The truth about money

By at home

Because of their own dreams, fears, disappointments, guilt or other emotions about money, some parents avoid teaching their children about this other fact of life. But it has to be told!
It seems that more often than not, parents would prefer financial skills to be taught in schools or by a government programme. The truth is, however, that the basic tools needed to handle money well – how to balance a cheque book, set up a budget, compute percentages, understand interest rates – are already taught in the classroom. These principles are found in the basic arithmetic and mathematics classes which all students take. So whatÕs missing? At home, parents should help their children learn how to handle money, and the dreams they associate with it, in practical, constructive ways. Here are five useful tips to help parents.

1) Don’t use money as a substitute for, or tool of, love. Buying gifts for your children too frequently, because you feel guilty about having to work and be away from them, sends the wrong message. Before long, they believe that spending money is a sign of love or, even more dangerous, that money equals love. The adult over-spenders I see on Your Money or Your Life are almost always trying to satisfy some other emotional need. Guess whose?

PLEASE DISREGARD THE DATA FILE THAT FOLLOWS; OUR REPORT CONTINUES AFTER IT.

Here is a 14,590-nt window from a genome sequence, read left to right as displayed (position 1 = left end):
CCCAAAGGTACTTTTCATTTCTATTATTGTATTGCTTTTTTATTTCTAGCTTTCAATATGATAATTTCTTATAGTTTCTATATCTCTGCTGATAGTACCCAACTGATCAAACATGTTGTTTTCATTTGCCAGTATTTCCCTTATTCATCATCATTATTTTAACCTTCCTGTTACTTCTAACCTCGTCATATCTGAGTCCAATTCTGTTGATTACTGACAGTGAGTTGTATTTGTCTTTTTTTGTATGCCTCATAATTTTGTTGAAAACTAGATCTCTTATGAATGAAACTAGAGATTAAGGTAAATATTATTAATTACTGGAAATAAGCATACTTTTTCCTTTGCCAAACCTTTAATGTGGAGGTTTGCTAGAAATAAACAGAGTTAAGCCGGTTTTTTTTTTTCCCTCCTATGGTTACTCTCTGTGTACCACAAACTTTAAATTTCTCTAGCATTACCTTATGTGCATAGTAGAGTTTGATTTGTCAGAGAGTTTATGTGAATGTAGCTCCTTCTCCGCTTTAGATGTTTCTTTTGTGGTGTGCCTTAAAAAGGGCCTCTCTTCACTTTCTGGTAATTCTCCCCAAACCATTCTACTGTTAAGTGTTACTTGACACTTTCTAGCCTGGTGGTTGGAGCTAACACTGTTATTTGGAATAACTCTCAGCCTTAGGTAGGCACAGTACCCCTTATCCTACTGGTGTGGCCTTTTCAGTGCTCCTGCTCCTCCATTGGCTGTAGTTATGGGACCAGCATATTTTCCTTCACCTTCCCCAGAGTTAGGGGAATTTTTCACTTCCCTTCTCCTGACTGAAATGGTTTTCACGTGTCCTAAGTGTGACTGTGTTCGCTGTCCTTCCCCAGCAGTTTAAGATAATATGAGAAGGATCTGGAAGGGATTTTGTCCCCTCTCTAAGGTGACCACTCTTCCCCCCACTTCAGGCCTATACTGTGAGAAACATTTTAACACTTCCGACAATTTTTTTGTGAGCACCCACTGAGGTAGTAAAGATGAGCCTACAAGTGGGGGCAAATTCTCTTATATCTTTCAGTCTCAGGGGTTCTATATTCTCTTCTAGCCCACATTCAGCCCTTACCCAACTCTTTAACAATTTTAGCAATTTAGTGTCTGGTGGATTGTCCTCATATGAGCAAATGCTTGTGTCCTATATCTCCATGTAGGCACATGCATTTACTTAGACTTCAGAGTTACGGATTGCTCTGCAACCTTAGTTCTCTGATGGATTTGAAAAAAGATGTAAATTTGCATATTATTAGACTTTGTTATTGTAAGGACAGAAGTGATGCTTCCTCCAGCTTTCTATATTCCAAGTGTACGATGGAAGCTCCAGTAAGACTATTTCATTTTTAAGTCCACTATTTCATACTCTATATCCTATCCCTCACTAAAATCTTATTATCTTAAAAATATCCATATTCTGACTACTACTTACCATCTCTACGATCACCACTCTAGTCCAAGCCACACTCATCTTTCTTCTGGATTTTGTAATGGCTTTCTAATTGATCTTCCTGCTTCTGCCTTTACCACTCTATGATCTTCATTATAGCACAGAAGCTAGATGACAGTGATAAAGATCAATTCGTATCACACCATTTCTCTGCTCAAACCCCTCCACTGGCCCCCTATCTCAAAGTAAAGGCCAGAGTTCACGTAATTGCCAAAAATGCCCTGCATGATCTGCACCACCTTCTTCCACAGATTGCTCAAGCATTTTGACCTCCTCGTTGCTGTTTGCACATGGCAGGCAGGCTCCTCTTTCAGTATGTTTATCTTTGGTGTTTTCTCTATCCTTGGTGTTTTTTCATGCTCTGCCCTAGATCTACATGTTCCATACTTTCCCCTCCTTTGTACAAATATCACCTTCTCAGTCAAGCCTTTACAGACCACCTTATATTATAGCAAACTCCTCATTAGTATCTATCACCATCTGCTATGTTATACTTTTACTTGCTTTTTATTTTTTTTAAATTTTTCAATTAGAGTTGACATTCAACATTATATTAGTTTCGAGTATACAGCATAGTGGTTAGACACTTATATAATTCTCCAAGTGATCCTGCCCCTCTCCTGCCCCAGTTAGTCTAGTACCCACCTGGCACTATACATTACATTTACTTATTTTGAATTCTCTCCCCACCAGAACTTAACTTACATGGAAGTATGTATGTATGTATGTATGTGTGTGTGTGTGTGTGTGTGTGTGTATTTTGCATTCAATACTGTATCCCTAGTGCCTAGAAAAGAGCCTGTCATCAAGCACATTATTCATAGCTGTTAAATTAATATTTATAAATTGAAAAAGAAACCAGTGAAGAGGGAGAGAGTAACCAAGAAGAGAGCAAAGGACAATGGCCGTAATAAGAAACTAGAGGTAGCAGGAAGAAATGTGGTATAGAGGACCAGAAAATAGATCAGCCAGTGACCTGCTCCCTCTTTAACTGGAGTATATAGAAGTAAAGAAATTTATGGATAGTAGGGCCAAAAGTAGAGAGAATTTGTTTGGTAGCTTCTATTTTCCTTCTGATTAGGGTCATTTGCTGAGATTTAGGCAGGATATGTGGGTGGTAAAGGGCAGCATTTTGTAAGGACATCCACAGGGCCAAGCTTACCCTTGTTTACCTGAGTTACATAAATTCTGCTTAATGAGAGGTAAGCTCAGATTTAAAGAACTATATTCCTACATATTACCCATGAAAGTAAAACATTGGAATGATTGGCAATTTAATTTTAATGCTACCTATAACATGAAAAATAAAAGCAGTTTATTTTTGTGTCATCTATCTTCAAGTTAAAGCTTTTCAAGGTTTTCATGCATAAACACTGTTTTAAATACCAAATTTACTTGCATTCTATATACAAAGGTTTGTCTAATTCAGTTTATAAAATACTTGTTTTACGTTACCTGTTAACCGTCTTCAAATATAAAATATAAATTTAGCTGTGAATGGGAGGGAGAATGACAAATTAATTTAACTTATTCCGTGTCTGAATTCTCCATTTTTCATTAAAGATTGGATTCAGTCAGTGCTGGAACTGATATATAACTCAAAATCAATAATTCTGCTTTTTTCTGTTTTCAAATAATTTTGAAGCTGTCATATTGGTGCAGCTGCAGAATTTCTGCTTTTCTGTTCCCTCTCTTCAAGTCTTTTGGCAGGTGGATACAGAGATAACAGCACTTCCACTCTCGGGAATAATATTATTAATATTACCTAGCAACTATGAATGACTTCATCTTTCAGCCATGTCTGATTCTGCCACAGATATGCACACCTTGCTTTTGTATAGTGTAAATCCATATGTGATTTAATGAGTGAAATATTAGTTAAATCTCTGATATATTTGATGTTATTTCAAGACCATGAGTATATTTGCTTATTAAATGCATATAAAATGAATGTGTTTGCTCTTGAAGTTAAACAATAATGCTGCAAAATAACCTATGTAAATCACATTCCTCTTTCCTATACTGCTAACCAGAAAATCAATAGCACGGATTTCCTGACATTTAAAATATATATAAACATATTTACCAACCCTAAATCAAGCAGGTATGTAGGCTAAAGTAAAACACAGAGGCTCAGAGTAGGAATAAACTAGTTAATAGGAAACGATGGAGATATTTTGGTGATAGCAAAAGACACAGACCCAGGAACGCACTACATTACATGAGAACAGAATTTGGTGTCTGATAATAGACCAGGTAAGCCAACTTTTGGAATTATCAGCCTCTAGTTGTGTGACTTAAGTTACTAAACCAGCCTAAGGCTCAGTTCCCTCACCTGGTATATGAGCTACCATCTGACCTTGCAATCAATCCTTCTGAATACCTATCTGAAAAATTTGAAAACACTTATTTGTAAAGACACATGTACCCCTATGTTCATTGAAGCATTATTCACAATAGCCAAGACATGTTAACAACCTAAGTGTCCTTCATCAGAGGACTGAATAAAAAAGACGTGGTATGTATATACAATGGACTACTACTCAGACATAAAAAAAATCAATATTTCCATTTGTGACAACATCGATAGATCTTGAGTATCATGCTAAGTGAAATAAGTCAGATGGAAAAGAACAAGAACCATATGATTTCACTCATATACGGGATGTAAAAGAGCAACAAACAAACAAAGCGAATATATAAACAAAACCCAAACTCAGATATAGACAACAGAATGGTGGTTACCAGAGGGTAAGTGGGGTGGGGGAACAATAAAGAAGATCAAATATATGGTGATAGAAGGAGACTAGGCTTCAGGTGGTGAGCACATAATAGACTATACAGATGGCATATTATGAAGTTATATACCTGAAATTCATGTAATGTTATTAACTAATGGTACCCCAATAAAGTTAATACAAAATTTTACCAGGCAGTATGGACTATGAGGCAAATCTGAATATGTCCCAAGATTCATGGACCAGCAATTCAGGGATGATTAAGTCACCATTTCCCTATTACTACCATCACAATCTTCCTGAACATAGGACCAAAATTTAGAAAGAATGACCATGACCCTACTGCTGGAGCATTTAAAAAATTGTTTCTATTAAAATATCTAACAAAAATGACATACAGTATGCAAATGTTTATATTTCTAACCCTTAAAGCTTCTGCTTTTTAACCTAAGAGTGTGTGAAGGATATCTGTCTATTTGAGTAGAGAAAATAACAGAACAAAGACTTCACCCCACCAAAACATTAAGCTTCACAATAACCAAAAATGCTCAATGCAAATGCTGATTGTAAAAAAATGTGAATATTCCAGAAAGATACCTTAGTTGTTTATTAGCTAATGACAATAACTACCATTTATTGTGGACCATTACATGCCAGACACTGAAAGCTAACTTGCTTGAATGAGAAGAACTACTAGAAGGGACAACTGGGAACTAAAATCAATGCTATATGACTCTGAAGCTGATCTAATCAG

2) Be honest about your child’s tendencies with money. Some children seem be to natural-born savers; others are spendthrifts; and most fall somewhere in between. Don’t ignore this aspect of your childÕs personality. Early on, devise ways to help them learn how to compensate for any weaknesses they have, and avoid some of the problems you foresee.

3) Base the amount of pocket money on something the child can understand, such as their age, the year they’re in at school or some other rationale. This can serve as your child’s first step towards understanding a budget and how to spend within its limits. Also, display a list of additional chores your child can do to earn specific amounts of extra money if they need it.

4) Require the child to contribute money to some purchases. If your child wants a big gift or one involving lots of different pieces, try requiring them to save (not borrow against!) their pocket money to contribute to the purchase. The gift should be bought only when the child has saved that amount. This will help them understand the relationship between prudent financial behaviour and reward.

5) The best way to learn about money is to deal with it so take your child to open a savings account when they’re about 10 to 12 years old. That’s a good time for you or your childrenÕs grandparents to take them to a bank to open their first savings account. Make this a new and exciting experience for them, almost like a rite of passage. And don’t worry. Teaching kids about money will not take way their childhood innocence. But you just may plant a seed that could help them grow into fiscally responsible adults.

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